The qedēshīm are frequently alluded to in the Old Testament, especially in the period of the monarchy, when rites of a foreign origin made their way into both Israel and Judah. And it is natural that the Yahveh worshippers should regard their practice with the utmost horror as forming part of an idolatrous cult.
The Hebrew conception of homosexuality passed into Christianity. The notion that sodomy is a form of sacrilege was here strengthened by the habits of the gentiles, among whom St. Paul found the abominations of Sodom rampant.
During the Middle Ages heretics were accused of unnatural vice as a matter of course. Indeed, so closely was sodomy associated with heresy that the same name was applied to both. Thus the French bougre (from the Latin Bulgarus, Bulgarian), as also its English synonym, was originally a name given to the sect of heretics who came from Bulgaria in the eleventh century and was afterwards applied to other heretics, but at the same time it became the regular expression for a person guilty of unnatural intercourse.
In mediaeval laws sodomy was also repeatedly mentioned together with heresy, and the punishment was the same for both. It thus remained a religious offence of the first order. And in this fact and its connection with Hebrew ideas we find the answer to the problem we set out to solve.
Like suicide, the kind of sexual perversion of which I have now spoken has been stigmatized as a crime of the greatest magnitude on account of its relation to specific religious beliefs. It is interesting to notice that in one other religion, besides Hebrewism and Christianity, it has been looked upon with the same abhorrence, namely Zoroastrianism, and there also as a practice of infidels, of Turanian shamanists. (pp. 195-196)
So there’s an answer that makes sense to me. Why haven’t I heard it before. Why isn’t this story told more often?
It’s not citing the divine command from an entity I don’t believe exists. It doesn’t put it down to being an ‘unnatural’ act without adequate explanation of what ‘natural’ means or why ‘unnatural’ things are immoral. It explains it in terms of one cultural/moral system competing with another.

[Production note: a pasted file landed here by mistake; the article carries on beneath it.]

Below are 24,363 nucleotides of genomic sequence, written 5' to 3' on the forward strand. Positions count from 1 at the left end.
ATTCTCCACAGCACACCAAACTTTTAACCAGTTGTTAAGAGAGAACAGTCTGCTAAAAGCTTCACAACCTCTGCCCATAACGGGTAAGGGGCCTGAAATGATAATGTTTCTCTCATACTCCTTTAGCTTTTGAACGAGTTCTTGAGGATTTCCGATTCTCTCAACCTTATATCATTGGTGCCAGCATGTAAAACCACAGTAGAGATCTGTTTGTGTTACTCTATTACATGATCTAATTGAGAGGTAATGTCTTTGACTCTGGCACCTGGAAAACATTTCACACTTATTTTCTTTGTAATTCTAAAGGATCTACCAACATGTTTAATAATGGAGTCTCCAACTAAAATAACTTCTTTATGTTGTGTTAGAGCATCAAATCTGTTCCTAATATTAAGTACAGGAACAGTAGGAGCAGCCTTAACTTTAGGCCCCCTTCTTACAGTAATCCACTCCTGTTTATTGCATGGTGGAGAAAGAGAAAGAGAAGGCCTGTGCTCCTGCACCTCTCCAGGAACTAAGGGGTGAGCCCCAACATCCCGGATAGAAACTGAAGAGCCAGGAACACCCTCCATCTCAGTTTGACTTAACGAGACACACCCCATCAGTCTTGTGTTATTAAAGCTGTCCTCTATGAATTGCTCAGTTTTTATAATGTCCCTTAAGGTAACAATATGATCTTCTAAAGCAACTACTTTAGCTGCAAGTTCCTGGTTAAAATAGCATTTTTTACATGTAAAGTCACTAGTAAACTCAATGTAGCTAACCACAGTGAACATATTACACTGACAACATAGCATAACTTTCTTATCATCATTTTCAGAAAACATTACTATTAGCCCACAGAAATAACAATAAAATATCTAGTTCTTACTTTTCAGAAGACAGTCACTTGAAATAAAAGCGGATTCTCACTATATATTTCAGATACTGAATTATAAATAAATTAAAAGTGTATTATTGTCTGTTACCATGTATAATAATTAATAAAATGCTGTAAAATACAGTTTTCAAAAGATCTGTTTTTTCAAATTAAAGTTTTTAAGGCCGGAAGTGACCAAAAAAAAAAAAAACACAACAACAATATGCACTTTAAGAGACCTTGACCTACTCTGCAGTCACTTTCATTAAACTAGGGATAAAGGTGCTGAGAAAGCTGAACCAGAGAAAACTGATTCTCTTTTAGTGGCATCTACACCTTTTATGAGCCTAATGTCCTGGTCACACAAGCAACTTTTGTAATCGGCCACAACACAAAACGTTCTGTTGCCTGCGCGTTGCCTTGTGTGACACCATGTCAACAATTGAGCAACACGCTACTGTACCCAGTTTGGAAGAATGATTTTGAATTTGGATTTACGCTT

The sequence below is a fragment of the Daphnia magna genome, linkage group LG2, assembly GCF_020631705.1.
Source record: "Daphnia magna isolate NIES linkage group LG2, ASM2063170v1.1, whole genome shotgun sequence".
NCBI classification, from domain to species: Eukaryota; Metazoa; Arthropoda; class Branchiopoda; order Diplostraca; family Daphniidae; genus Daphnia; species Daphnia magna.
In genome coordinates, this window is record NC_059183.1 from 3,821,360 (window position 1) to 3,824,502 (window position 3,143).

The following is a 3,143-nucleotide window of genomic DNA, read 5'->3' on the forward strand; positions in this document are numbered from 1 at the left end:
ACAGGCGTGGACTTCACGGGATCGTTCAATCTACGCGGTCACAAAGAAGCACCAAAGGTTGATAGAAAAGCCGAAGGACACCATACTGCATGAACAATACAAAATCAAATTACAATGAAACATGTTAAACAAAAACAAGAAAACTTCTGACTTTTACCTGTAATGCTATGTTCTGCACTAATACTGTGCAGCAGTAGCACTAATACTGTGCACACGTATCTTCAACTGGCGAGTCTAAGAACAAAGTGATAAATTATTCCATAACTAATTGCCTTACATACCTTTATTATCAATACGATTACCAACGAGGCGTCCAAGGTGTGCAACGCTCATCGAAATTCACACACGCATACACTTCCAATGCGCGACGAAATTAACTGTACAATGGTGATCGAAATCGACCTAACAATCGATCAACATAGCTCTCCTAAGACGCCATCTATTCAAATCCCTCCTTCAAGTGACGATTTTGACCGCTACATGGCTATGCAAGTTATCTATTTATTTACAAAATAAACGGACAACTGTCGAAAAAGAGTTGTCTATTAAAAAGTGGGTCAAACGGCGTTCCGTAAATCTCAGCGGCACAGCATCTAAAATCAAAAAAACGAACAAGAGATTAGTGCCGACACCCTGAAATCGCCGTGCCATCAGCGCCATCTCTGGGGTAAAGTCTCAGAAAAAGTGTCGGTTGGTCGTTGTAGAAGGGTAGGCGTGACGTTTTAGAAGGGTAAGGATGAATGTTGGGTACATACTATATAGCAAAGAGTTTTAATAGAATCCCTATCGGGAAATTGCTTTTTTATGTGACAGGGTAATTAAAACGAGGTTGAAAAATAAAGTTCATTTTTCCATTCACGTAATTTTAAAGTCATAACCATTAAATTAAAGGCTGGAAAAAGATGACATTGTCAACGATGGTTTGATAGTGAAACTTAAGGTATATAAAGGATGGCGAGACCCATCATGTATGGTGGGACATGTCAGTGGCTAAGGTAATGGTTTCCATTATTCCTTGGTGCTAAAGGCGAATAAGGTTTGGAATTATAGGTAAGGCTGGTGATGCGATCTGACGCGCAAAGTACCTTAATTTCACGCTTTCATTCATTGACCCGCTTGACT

It is not that homosexuality itself was a bad thing, but it served as a signal to identify individuals who belonged to a cultural/religious out-group. If the budding new culture/religion was going to to survive and grow, it had to compete with the others around it. That meant branding their prescriptions immoral.
Interestingly, I suspect this technique works best on functionally neutral (or near neutral) practices – i.e. those that don’t have a significant impact on social cohesion or cooperation. If you make sharing immoral or mandate lying, you’re not going to compete terribly well while your own system collapses around your ears.
Homosexuality, on the other hand, probably had a smaller effect on basic social cohesion and cooperation than did the signalling effect of indicating whether you were an insider or an outsider. Thus you could prohibit homosexuality, and gain the benefit of competing with the out-group, while suffering a smaller hit to cohesion internally. The benefits outweighed the cost.
Then the stickiness of moral norms keeps the prohibition around, especially when it becomes tied to other norms that signal in-group loyalty and conformity. It’s not the act of homosexuality itself that is wrong, but the act serves as a signal or a proxy (or an excuse) to vilify others.
Yet it lingers today, and thus we see all the spurious arguments offered to demonstrate why homosexuality itself is a bad thing. It’s poor form, really.
Whether this story is accurate or not, I cannot say. But it certainly seems to be what a correct answer might look like.
Now, all we have to do is convince people that the historical answer is sufficient to encourage reflection on what it is that Christians find so wrong with homosexuality, and encourage a solid debate and reflection on what kinds of arguments qualify as moral arguments in this day and age. Easy!